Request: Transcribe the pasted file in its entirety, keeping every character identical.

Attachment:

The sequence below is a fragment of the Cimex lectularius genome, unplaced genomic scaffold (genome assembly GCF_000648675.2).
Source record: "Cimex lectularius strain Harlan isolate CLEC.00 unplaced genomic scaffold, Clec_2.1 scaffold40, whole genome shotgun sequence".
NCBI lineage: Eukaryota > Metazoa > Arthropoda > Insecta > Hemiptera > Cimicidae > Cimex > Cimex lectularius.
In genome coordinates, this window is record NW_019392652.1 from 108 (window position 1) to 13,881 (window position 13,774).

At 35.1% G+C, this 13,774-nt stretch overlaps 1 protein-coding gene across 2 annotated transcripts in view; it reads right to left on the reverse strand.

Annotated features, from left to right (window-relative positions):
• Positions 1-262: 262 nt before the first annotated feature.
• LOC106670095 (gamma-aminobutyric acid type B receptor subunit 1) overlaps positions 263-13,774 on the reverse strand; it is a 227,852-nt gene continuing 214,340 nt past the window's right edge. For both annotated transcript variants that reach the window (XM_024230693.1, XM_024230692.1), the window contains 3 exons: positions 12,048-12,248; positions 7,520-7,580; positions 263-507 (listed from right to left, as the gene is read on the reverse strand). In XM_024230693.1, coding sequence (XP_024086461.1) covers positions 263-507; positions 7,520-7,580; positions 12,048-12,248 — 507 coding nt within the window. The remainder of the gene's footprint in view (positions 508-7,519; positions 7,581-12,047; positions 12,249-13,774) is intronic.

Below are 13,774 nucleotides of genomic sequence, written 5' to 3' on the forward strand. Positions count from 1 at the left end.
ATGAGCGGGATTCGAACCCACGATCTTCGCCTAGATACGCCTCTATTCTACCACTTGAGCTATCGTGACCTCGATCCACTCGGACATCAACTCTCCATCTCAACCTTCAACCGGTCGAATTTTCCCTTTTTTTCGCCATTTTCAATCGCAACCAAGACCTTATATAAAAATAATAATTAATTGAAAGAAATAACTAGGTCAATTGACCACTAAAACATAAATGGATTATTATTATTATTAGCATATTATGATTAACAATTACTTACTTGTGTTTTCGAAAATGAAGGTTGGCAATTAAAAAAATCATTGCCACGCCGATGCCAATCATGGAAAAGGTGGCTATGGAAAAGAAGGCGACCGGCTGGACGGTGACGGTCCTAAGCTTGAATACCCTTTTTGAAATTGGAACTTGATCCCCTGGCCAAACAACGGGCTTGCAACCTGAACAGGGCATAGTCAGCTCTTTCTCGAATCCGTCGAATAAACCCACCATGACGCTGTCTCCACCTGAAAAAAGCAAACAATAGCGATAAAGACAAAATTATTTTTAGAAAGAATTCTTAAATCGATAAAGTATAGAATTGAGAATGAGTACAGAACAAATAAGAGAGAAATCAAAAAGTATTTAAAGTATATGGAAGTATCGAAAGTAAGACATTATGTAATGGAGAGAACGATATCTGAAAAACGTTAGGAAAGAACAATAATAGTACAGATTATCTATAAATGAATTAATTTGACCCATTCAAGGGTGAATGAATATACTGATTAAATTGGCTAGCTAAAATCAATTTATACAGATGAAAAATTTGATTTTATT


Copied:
The sequence below is a fragment of the Cimex lectularius genome, unplaced genomic scaffold (genome assembly GCF_000648675.2).
Source record: "Cimex lectularius strain Harlan isolate CLEC.00 unplaced genomic scaffold, Clec_2.1 scaffold40, whole genome shotgun sequence".
NCBI lineage: Eukaryota > Metazoa > Arthropoda > Insecta > Hemiptera > Cimicidae > Cimex > Cimex lectularius.
In genome coordinates, this window is record NW_019392652.1 from 108 (window position 1) to 13,881 (window position 13,774).

At 35.1% G+C, this 13,774-nt stretch overlaps 1 protein-coding gene across 2 annotated transcripts in view; it reads right to left on the reverse strand.

Annotated features, from left to right (window-relative positions):
• Positions 1-262: 262 nt before the first annotated feature.
• LOC106670095 (gamma-aminobutyric acid type B receptor subunit 1) overlaps positions 263-13,774 on the reverse strand; it is a 227,852-nt gene continuing 214,340 nt past the window's right edge. For both annotated transcript variants that reach the window (XM_024230693.1, XM_024230692.1), the window contains 3 exons: positions 12,048-12,248; positions 7,520-7,580; positions 263-507 (listed from right to left, as the gene is read on the reverse strand). In XM_024230693.1, coding sequence (XP_024086461.1) covers positions 263-507; positions 7,520-7,580; positions 12,048-12,248 — 507 coding nt within the window. The remainder of the gene's footprint in view (positions 508-7,519; positions 7,581-12,047; positions 12,249-13,774) is intronic.

Below are 13,774 nucleotides of genomic sequence, written 5' to 3' on the forward strand. Positions count from 1 at the left end.
ATGAGCGGGATTCGAACCCACGATCTTCGCCTAGATACGCCTCTATTCTACCACTTGAGCTATCGTGACCTCGATCCACTCGGACATCAACTCTCCATCTCAACCTTCAACCGGTCGAATTTTCCCTTTTTTTCGCCATTTTCAATCGCAACCAAGACCTTATATAAAAATAATAATTAATTGAAAGAAATAACTAGGTCAATTGACCACTAAAACATAAATGGATTATTATTATTATTAGCATATTATGATTAACAATTACTTACTTGTGTTTTCGAAAATGAAGGTTGGCAATTAAAAAAATCATTGCCACGCCGATGCCAATCATGGAAAAGGTGGCTATGGAAAAGAAGGCGACCGGCTGGACGGTGACGGTCCTAAGCTTGAATACCCTTTTTGAAATTGGAACTTGATCCCCTGGCCAAACAACGGGCTTGCAACCTGAACAGGGCATAGTCAGCTCTTTCTCGAATCCGTCGAATAAACCCACCATGACGCTGTCTCCACCTGAAAAAAGCAAACAATAGCGATAAAGACAAAATTATTTTTAGAAAGAATTCTTAAATCGATAAAGTATAGAATTGAGAATGAGTACAGAACAAATAAGAGAGAAATCAAAAAGTATTTAAAGTATATGGAAGTATCGAAAGTAAGACATTATGTAATGGAGAGAACGATATCTGAAAAACGTTAGGAAAGAACAATAATAGTACAGATTATCTATAAATGAATTAATTTGACCCATTCAAGGGTGAATGAATATACTGATTAAATTGGCTAGCTAAAATCAATTTATACAGATGAAAAATTTGATTTTATT